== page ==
- Another very strong metric that can quickly indicate the health of an email campaign. I’d recommend measuring this one on a longer time scale than your other metrics. Ultimately your retention rate will reflect both the effectiveness of your delivery as well as the relevance of your message and offer to the recipient.
- Bounce Rate = # of email driven visits with a single page view / # of email campaign visits
- This is probably the first and highest level metric you can measure for behaviors related to an email marketing campaign. You could be running an extremely “successful” campaign with a remarkably high click-through rate, but if you are also experiencing a high bounce rate on the related page then you are hardly running a successful campaign. After all, the entire goal is to get these people to fill out the landing page and move onto a thank you page, or to explore your website even further than that.
- Time on Page = Time spent on pages after clicking through the offer
- This one is a great one to measure the effectiveness of your landing pages, or of pieces of content you may be promoting through an email campaign. In the case of landing pages if a recipient is spending abnormally short or long periods of time (especially if they are not converting after this) on your landing pages, it may be well worth taking another look at your landing page design, or even reaching out to these folks and asking them what they did not like or potentially got stuck on. For pieces of content you should have a general idea how long it takes to consume a piece of your content, if the time on page you are seeing doesn’t match this it may be worth taking a closer look at your content and the design of the page that it is on.
- Conversion Rate = # of Conversion Actions / # of email campaign driven visits
- This is the big one, and for you the one you should be most concerned about at the bottom level of your marketing funnel. After all, a campaign that generates a lot of traffic but isn’t converting this traffic into leads is not doing you any real good. This conversion action can be specific to your page design, or the goals of your campaign. The most general form of conversion action you will see out there are forms asking for simple information about the recipient such as name and email address, in exchange for whatever your offer is. A conversion rate north of 3% is great, anything below 1.5% should be looked at with scrutiny. Don’t be afraid to subdivide this data to search for specific trends, in fact I highly recommend you do this for a lot of your data, but especially so for conversion rates. A great way to do this would be to separate your converted leads from the rest of your email list when you’re analyzing your data. Why do this? Well, because these are your success stories. Dig in and start reviewing their journey from acquisition, to behavior and through outcome to see why you were successful with these folks and not others. You can seriously learn so much from doing this that I cannot overstate it.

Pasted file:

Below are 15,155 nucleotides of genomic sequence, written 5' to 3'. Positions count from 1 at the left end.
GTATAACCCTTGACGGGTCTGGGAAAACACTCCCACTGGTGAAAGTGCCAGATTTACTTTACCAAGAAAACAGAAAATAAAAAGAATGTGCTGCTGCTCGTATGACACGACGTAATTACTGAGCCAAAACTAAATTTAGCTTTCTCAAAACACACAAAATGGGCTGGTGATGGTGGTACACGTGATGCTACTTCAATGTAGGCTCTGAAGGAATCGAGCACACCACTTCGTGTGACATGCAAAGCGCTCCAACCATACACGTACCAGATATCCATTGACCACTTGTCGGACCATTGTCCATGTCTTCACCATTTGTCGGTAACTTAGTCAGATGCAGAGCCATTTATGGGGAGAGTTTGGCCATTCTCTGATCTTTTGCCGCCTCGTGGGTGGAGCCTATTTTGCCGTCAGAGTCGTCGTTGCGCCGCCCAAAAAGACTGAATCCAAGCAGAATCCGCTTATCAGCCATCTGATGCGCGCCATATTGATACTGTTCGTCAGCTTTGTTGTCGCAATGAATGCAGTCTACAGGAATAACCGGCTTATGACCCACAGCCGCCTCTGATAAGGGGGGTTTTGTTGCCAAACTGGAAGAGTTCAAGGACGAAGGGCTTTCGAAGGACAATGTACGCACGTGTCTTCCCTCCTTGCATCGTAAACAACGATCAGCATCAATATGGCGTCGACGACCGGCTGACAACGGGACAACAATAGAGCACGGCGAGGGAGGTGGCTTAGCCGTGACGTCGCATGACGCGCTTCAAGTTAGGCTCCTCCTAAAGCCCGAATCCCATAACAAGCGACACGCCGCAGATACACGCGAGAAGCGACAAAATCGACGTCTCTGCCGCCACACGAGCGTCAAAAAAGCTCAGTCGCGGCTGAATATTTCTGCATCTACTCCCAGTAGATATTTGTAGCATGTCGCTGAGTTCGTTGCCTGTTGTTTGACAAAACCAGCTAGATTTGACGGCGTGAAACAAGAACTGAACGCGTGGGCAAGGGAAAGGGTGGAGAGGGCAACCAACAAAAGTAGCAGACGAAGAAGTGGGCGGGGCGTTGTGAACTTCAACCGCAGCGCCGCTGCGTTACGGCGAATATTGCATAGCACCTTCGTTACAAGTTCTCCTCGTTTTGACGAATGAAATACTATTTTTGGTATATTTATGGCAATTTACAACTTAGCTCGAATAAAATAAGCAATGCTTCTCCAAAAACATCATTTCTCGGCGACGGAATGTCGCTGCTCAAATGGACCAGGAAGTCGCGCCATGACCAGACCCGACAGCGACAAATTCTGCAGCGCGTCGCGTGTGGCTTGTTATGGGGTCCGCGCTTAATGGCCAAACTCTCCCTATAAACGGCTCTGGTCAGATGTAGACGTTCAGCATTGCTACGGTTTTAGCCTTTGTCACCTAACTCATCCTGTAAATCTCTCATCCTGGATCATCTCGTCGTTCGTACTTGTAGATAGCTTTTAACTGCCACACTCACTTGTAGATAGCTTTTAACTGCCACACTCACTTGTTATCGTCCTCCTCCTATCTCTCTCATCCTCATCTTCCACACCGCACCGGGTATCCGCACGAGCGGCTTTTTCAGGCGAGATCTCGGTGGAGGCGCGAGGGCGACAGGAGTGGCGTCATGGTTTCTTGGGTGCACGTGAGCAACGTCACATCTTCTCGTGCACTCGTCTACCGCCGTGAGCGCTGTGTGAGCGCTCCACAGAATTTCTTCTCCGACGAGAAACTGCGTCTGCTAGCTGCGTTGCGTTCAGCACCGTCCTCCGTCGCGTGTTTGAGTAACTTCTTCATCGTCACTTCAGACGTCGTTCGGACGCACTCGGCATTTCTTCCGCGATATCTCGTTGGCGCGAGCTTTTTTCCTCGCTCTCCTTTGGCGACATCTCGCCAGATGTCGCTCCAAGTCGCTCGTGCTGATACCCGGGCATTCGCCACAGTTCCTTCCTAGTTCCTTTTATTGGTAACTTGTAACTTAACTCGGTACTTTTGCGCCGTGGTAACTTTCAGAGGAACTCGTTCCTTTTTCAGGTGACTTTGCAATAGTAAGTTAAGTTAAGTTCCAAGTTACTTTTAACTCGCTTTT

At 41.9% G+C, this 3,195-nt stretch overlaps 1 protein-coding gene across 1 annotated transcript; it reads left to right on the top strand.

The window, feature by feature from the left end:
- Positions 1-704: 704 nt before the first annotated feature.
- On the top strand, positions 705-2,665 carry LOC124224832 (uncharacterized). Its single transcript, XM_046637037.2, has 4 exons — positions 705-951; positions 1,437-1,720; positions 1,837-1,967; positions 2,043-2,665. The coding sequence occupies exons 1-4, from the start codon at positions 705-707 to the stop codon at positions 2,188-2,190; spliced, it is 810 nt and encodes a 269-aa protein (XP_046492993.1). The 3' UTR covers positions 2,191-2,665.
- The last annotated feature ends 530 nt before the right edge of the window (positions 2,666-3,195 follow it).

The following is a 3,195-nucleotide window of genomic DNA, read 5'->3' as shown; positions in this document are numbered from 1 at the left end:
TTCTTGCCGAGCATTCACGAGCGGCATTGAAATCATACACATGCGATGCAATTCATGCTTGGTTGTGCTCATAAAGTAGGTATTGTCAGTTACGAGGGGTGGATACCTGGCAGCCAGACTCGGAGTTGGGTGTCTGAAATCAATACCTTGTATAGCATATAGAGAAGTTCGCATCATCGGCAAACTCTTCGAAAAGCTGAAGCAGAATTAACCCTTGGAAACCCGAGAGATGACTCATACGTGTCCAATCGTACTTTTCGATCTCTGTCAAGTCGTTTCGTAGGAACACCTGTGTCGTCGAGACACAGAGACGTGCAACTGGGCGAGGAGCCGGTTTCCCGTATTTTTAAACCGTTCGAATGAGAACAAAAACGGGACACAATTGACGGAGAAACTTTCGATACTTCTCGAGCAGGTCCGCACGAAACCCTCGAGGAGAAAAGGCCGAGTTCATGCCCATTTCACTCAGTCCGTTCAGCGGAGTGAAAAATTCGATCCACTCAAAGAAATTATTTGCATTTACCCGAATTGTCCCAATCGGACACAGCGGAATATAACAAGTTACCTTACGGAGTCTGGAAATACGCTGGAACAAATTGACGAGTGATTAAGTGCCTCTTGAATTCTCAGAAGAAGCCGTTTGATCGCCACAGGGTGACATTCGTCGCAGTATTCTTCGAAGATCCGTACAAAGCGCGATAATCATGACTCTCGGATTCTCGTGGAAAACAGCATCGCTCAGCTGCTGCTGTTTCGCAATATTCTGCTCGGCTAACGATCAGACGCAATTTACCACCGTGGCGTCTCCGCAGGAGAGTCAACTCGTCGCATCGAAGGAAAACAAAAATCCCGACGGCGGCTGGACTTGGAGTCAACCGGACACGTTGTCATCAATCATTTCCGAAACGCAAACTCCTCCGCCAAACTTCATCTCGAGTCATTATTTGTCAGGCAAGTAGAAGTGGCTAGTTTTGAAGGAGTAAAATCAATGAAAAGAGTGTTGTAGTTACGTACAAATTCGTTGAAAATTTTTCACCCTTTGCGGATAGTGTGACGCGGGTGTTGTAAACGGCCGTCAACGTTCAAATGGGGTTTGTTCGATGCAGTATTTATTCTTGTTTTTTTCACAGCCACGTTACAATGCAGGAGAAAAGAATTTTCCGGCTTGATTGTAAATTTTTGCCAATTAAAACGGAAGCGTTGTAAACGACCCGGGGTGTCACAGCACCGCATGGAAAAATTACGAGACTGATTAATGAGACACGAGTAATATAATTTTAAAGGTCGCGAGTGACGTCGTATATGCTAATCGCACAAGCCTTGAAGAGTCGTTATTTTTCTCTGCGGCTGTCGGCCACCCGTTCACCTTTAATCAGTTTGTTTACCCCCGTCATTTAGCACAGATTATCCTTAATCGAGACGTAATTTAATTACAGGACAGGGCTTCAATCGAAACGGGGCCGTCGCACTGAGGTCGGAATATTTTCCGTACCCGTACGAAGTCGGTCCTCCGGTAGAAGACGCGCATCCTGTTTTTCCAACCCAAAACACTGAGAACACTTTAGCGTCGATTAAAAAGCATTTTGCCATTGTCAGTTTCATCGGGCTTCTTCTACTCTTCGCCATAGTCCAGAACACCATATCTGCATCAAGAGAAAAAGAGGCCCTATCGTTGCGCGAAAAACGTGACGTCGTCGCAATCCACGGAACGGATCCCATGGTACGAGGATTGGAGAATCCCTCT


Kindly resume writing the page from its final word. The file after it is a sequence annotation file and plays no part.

- Revenue Per Email = Revenue Generated By Campaign / # Of Emails Delivered
- How much money are your email campaigns making for you, really? This is the easiest way to figure this out, just track your conversions that become paying customers who started by accessing the offer contained in a given email campaign and divide them by the number of emails your campaign successfully delivered to inboxes. Not only is this metric a great way to gauge the overall efficiency of your campaign, it is a great way to project expenses for future campaigns based on your conversion goals.
- Profit = (revenue generated - campaign cost - cost of goods) / # of emails sent
- A seemingly obvious, but obviously very important formulation. This is your end-game where you really see if a campaign was financially viable and whether futures ones will be for this segment or buyer persona. Email campaigns are able to generate great profits in the realm of $40 of profit per $1 spent on the campaign, so aim high!
For those of you that made it this far, thank you for taking the time. I hope that this email marketing guide was able to help you wrap your head around all of what goes into constructing an effective email marketing campaign. When I set out to write this blog post I was unhappy with the available resources on this subject. I found that a lot of it was disjointed, or less actionable than it was the waxing of a jaded marketing professional. I wanted to create a simple, but comprehensive and above all actionable resource about email marketing. I hope that this post lives up to these goals and is as useful for you as I hope it is!
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By Michael Korolishin